Using journey mapping helps you go beyond what you already know about the customer’s experience.
Visible interactions only account for a small portion of the entire customer journey. Mapping the customer journey helps your UX research team understand all of the steps customers take when interacting with your business (both the visible and invisible ones).
Once they can see the entire user journey, UX designers can align a website or app with the way users think and the actions they take.
UX benchmark testing is the process of evaluating a product’s user experience by measuring it against meaningful standards (like the previous performance of earlier versions, competitors, or industry benchmarks).
Benchmarking helps you measure improvements and track progress. You can use the data you gather from this type of user-experience testing as a metric for redesigns.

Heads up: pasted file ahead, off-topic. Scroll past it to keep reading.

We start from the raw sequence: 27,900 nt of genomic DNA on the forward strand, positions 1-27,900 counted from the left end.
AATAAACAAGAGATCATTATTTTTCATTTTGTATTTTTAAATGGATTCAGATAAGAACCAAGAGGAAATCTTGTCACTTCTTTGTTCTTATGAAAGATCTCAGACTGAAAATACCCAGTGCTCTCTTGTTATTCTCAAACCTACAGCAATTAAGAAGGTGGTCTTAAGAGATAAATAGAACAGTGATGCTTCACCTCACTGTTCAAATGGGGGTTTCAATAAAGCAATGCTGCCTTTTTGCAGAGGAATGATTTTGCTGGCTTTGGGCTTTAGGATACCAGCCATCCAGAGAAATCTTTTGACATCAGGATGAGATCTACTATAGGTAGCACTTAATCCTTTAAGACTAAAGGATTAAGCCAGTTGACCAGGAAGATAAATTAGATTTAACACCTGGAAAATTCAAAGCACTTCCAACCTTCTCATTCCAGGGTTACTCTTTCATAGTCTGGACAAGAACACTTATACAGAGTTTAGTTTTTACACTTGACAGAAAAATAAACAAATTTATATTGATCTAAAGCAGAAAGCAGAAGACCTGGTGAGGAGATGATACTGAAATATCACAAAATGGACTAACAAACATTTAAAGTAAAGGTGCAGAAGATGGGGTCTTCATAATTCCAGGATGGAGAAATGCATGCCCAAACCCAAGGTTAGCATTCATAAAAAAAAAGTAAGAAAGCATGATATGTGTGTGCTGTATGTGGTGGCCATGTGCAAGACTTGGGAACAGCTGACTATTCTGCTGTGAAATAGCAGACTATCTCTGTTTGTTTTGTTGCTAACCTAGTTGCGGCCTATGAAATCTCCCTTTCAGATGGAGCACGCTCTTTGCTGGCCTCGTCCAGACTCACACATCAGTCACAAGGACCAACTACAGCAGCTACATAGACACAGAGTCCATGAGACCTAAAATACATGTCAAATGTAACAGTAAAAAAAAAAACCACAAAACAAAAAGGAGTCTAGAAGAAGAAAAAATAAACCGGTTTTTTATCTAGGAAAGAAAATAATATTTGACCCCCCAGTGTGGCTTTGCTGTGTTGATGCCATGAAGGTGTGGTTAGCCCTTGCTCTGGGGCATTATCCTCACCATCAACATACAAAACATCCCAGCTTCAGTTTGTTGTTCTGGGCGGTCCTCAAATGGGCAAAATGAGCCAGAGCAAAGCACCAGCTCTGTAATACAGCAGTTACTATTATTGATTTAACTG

Want to see how your site UX stacks up against some of the biggest companies in the world? Check out some of our publicly available benchmark collections across various industries.
Reviewing analytics gives you quantitative information about how your users respond to your site.
You can look for issues within your site, like a high bounce rate, or get accurate data on your cart abandonment rate.
Adding an analytics review to your UX research enables you to:
The UX research process has been essential to the success of the world’s biggest online retailers and e-commerce websites.
Insights from UX research can lead to:
User experience research processes provide powerful insights that allow companies to understand their customers’ needs, intentions, and behaviors so that they can keep their users in mind throughout all phases of the design process.
Doing ongoing UX research can also give you valuable insights about your audience that you can use repeatedly.
If you’re looking for the best way to create experiences that meet — or exceed — customer needs and expectations, UX research needs to be at the top of your priority list.